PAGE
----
“The teams visit the households and invite all the family members in the house to get tested,” explained Gugu Ngidi, who runs the testing programme on behalf of MSF.

For those who test positive, Ngidi added, a driver is at hand to transport the patient to a nurse’s station nearby, where their CD4 count will be determined and counselling provided.

CD4 is a glycoprotein found on the surface of immune cells in a human body, and a CD4 count is a measure used by medical professionals to assess the immune system of an HIV-positive patient and to determine the stage of the viral infection as well as the necessary treatment to administer.

The goal for the MSF team is to do all of this within a space of 25 to 30 minutes for each case, thus encouraging the community to get tested voluntarily.

Ribet said: “Using all these avenues, MSF aims to test 90 000 people in three years, as well as re-test annually all those who test negative. The teams also do TB screenings for those who test HIV-positive and pregnancy tests for the women among them.”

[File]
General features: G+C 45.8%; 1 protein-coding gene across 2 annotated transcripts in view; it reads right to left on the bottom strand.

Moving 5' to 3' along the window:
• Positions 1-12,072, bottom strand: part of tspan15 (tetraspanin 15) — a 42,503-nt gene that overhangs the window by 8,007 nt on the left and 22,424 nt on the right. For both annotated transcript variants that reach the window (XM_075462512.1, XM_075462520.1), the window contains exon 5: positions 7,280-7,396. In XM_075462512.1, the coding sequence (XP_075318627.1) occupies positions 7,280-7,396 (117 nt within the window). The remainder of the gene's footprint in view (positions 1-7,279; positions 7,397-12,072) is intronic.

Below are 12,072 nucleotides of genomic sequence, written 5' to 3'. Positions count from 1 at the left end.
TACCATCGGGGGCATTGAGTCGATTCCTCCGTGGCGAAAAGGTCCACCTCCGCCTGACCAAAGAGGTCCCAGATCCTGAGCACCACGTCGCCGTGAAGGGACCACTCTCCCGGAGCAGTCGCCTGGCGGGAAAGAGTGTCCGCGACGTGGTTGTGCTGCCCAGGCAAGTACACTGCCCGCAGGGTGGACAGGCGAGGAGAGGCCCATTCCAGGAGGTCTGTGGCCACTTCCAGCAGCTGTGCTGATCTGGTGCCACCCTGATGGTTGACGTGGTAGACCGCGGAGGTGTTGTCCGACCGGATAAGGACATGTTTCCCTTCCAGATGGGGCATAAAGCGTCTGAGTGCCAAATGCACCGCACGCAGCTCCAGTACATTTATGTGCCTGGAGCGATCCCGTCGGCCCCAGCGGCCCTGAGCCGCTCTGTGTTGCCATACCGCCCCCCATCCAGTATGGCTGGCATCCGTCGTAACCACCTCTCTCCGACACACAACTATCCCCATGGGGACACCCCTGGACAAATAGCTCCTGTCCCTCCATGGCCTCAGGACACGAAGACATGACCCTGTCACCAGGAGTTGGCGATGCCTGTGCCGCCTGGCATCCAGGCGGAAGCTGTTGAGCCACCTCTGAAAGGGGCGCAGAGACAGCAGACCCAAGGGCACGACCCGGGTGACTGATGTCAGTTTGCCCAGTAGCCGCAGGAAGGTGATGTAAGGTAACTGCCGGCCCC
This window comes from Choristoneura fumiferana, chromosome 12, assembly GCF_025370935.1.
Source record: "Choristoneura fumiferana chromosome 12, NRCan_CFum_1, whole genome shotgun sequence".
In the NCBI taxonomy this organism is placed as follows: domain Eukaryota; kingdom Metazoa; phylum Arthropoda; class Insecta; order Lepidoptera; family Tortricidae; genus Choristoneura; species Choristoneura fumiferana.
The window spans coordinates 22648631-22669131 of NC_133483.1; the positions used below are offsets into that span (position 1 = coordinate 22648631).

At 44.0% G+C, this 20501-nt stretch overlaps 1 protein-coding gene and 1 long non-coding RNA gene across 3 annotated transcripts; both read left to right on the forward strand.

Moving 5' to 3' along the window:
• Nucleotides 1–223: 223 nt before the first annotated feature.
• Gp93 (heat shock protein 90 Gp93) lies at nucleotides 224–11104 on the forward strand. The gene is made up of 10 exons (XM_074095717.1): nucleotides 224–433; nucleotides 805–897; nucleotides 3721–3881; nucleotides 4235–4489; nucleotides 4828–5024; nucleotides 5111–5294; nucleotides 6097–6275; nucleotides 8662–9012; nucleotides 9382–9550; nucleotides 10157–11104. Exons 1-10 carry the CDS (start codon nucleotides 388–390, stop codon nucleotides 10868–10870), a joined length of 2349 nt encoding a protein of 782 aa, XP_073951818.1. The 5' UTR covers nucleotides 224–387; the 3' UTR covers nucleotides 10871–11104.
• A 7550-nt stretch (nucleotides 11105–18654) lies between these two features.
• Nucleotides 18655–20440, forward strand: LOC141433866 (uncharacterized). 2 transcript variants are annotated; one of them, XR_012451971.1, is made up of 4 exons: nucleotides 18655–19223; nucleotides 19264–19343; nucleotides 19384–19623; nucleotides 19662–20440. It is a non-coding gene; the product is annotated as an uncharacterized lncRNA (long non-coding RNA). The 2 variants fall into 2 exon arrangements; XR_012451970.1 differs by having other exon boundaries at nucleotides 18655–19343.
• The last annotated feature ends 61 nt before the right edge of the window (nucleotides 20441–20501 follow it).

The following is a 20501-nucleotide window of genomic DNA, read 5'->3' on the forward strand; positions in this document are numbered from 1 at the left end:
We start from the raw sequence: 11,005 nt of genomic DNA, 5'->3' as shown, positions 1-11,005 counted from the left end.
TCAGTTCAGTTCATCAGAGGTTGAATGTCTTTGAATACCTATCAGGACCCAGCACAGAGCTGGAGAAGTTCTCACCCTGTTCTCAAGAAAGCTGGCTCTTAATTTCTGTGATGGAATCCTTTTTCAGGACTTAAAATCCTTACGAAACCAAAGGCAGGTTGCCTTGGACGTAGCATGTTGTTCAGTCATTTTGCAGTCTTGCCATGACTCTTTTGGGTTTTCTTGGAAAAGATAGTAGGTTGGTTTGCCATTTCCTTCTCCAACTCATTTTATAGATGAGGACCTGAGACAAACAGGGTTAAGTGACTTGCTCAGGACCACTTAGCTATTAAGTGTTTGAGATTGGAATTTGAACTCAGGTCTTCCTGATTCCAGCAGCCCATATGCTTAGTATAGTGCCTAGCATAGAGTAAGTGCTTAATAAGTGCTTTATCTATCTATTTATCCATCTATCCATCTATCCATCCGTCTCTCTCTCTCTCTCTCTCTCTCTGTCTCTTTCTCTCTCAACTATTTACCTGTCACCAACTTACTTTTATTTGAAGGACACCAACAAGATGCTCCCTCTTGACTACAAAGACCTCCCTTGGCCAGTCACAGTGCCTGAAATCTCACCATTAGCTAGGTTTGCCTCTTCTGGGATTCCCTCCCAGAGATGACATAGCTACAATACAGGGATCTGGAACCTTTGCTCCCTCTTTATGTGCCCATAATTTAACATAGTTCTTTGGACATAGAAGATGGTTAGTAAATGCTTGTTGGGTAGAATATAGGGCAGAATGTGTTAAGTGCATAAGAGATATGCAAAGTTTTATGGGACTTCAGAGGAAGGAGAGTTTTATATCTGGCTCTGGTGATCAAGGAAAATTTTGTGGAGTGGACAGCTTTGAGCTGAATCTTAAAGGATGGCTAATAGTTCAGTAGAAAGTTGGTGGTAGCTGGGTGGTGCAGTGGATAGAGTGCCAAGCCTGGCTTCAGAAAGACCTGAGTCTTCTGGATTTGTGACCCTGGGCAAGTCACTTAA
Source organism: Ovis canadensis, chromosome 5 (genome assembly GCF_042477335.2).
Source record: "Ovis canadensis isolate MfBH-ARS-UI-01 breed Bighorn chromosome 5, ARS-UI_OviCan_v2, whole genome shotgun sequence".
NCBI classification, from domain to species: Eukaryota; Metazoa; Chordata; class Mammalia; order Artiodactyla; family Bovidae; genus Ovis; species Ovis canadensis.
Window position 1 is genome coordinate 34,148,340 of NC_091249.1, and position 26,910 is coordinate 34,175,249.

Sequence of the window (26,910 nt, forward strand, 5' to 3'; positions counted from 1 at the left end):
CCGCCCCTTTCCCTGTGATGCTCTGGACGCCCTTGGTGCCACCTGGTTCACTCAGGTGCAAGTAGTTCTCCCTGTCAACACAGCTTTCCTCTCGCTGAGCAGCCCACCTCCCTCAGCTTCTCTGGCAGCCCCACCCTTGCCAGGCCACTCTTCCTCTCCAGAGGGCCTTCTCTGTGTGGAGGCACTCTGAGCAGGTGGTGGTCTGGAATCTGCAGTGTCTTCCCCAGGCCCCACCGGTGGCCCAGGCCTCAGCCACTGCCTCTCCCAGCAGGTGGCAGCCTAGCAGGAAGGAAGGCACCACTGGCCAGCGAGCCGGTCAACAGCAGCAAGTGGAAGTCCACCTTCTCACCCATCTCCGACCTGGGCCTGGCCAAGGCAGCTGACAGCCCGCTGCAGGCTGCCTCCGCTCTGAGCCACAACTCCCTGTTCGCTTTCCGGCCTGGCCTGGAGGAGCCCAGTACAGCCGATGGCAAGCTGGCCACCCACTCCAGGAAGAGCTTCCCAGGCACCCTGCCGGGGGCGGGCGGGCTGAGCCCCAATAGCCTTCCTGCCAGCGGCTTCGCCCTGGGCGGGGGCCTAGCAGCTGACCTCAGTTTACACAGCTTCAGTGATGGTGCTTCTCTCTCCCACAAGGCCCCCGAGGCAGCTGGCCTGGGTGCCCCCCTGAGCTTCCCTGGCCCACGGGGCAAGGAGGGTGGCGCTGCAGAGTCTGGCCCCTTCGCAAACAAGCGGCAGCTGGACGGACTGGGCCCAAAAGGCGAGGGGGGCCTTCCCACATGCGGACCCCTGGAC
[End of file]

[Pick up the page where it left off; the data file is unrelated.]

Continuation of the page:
Between January and the end of June 2012, 6 086 people were tested, with 449, or 7.4%, testing HIV-positive.

Doctors on the scene

Dr Ruggero Giuliani, who is originally from Italy and oversees the group’s work in the area, said the goal is to test everybody.

“We know that the epidemic is driven by people who don’t know their status,” he explained.

He acknowledged that the downside to many people in one area knowing their HIV status, especially if it is positive, is the pressure put on the state’s medical resources in that area to provide treatment and counselling as required by law.

“The challenge is that in increasing testing we find more people who are infected and given the existing human resource and facilities, the challenge becomes providing good quality care for all these people,” said Guiliani.

To help meet this goal, MSF proposes a community-based model of HIV care where people who’ve been on HIV drug therapy for a long time meet in groups to get their monthly supplies of medication, rather than going separately to make an appointment with a doctor or a nurse.